As a result, the cumulative total cash flow is still slightly negative. There can be several solutions: the type of repayment can be changed from equal amortizations to annuity, the repayment period extended or simply the amount of financing should be slightly increased, to be prepared for the upcoming interest. Below, the first option is selected and it shows that the change of a loan type to annuity, with 4 years repayment period is a good plan for financing this project. The Cumulative total cash flow is positive, which states that the financing is sufficient.
Picture 8. Cash flow statement of the project, including financing – option 3 (Investment file)
With financing cash flows integrated with the investment cash flows, it is possible to analyze the project’s profitability from the FCFE viewpoint and get the leverage effect on NPV to Equity. The risk vs. return of financing can be assessed.
The debt may be aggregated from several loans. You can add loans by pressing the "Add financing.." -button.
Financing Module is available in the Enterprise edition of Invest for Excel®.
If you have any questions, please contact us and we will be glad to help you: Phone:+358 19 54 10 100, E-mail: [email protected]
Two ways to deal with marginal effects of investments
Very often an investment is of the kind that it in some form improves current operations. It may save in costs for energy, raw materials, personnel or logistics. It may increase capacity or quality. Anyway the effect of the investment is marginal. How to calculate the effect it brings?
1) Typically a marginal investment calculation is done. Example: A production facility consumes a substantial amount of electricity. A 100 000 Euro additional investment in energy saving equipment would give a power saving of 30 000 Euros per year in 5 years. A simple calculation gives an IRR of 15,24% before taxes. Fair enough, but reality is seldom this simple.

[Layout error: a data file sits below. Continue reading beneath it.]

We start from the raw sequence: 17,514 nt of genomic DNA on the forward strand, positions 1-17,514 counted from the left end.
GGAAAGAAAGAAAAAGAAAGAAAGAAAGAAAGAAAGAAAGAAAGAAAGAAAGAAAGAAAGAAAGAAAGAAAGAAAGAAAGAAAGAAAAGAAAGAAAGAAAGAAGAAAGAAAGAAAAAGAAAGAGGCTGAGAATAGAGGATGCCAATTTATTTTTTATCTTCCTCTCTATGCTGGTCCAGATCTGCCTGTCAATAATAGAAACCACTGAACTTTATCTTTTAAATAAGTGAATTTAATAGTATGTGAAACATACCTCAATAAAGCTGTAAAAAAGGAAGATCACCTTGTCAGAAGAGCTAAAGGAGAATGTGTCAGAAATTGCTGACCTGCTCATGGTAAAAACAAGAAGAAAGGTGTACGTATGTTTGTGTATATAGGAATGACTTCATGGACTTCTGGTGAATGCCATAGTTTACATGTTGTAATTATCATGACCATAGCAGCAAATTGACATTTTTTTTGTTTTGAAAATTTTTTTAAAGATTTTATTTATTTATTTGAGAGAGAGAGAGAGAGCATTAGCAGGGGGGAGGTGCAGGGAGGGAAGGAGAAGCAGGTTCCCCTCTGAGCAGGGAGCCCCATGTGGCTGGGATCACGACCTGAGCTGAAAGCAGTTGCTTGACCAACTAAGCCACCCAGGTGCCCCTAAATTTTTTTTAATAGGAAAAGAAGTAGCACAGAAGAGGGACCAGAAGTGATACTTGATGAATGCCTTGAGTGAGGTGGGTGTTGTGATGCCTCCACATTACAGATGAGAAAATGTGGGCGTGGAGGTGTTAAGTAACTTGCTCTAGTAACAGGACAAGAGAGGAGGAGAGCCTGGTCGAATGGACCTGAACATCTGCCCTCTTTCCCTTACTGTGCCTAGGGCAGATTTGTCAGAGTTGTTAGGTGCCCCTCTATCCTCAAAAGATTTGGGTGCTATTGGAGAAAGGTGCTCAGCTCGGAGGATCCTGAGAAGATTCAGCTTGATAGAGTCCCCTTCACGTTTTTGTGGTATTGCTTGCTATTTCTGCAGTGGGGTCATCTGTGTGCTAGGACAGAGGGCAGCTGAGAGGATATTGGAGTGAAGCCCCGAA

Wouldn’t the power saving be depending on production volumes? Would the installation of this equipment cause a break in production? Would the additional investment affect other costs? How would it affect working capital and taxes?
2) The alternative way is to deal with “the whole picture”. First, model your current operations. Then save the calculation file with a new name. Include the additional investment and all its effects carefully to this calculation file, so that the effects are depending on volumes etc. Then use the “Marginal effect” function in Invest for Excel® software to create a comparison calculation:
In the upper “A”-field, select the calculation file of current production, without additional investment. In the lower “B”-field, select the calculation file including additional investments.
Open files can be selected with the drop down menu (arrow on the right). Saved files can be selected by pressing the button with three dots, on the right side:
Note that the two files compared should have the same discount rate, calculation term and tax assumptions for comparability.
When you press Create –button a third calculation file will be created automatically. This will be the marginal investment calculation. This new calculation would then be the investment appraisal for the new investment, showing only the marginal changes. Basically the result should be exactly the same as the handmade marginal calculation, Example 1, in the beginning of this article. However, sometimes working with the “whole picture” gives a more exact result. It is because it brings more aspects for considerations and helps avoid simplifications. This functionality makes it easier to create marginal calculations in complex situations. This is the most common way to calculate investments in process industries and manufacturing.